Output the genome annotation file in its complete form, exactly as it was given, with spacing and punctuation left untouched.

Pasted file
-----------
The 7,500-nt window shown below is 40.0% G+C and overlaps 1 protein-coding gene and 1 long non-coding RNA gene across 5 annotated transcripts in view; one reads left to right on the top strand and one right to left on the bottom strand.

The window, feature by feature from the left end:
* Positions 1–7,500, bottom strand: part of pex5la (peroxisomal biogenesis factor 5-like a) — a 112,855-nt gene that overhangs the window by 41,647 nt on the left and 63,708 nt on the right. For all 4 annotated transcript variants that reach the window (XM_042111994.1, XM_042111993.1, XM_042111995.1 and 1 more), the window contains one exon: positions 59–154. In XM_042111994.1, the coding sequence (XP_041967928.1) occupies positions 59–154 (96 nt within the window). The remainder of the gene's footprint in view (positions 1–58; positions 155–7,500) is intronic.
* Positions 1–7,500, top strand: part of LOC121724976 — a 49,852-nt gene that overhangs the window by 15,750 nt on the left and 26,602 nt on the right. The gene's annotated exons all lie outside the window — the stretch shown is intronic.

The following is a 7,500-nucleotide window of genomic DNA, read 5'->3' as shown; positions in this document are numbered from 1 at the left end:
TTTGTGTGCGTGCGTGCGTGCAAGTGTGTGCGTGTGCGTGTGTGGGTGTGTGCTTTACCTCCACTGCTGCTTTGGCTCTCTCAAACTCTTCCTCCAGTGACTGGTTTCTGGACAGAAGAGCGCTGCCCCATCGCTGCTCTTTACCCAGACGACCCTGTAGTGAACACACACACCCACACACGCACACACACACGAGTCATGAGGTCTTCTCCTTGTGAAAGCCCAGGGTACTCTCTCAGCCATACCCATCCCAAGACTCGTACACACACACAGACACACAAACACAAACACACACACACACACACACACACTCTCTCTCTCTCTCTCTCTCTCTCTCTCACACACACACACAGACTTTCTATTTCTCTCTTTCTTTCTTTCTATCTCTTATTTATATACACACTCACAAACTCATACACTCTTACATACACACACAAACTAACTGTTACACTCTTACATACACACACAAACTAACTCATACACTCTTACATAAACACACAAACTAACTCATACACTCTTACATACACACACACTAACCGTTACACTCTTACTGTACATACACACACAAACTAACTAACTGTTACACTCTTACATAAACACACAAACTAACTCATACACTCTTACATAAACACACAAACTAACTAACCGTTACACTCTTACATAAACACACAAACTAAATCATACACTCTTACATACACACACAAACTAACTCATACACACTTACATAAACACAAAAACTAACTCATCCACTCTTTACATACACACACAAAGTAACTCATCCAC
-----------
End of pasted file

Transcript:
The 7,500-nt window shown below is 40.0% G+C and overlaps 1 protein-coding gene and 1 long non-coding RNA gene across 5 annotated transcripts in view; one reads left to right on the top strand and one right to left on the bottom strand.

The window, feature by feature from the left end:
* Positions 1–7,500, bottom strand: part of pex5la (peroxisomal biogenesis factor 5-like a) — a 112,855-nt gene that overhangs the window by 41,647 nt on the left and 63,708 nt on the right. For all 4 annotated transcript variants that reach the window (XM_042111994.1, XM_042111993.1, XM_042111995.1 and 1 more), the window contains one exon: positions 59–154. In XM_042111994.1, the coding sequence (XP_041967928.1) occupies positions 59–154 (96 nt within the window). The remainder of the gene's footprint in view (positions 1–58; positions 155–7,500) is intronic.
* Positions 1–7,500, top strand: part of LOC121724976 — a 49,852-nt gene that overhangs the window by 15,750 nt on the left and 26,602 nt on the right. The gene's annotated exons all lie outside the window — the stretch shown is intronic.

The following is a 7,500-nucleotide window of genomic DNA, read 5'->3' as shown; positions in this document are numbered from 1 at the left end:
TTTGTGTGCGTGCGTGCGTGCAAGTGTGTGCGTGTGCGTGTGTGGGTGTGTGCTTTACCTCCACTGCTGCTTTGGCTCTCTCAAACTCTTCCTCCAGTGACTGGTTTCTGGACAGAAGAGCGCTGCCCCATCGCTGCTCTTTACCCAGACGACCCTGTAGTGAACACACACACCCACACACGCACACACACACGAGTCATGAGGTCTTCTCCTTGTGAAAGCCCAGGGTACTCTCTCAGCCATACCCATCCCAAGACTCGTACACACACACAGACACACAAACACAAACACACACACACACACACACACACTCTCTCTCTCTCTCTCTCTCTCTCTCTCACACACACACACAGACTTTCTATTTCTCTCTTTCTTTCTTTCTATCTCTTATTTATATACACACTCACAAACTCATACACTCTTACATACACACACAAACTAACTGTTACACTCTTACATACACACACAAACTAACTCATACACTCTTACATAAACACACAAACTAACTCATACACTCTTACATACACACACACTAACCGTTACACTCTTACTGTACATACACACACAAACTAACTAACTGTTACACTCTTACATAAACACACAAACTAACTCATACACTCTTACATAAACACACAAACTAACTAACCGTTACACTCTTACATAAACACACAAACTAAATCATACACTCTTACATACACACACAAACTAACTCATACACACTTACATAAACACAAAAACTAACTCATCCACTCTTTACATACACACACAAAGTAACTCATCCAC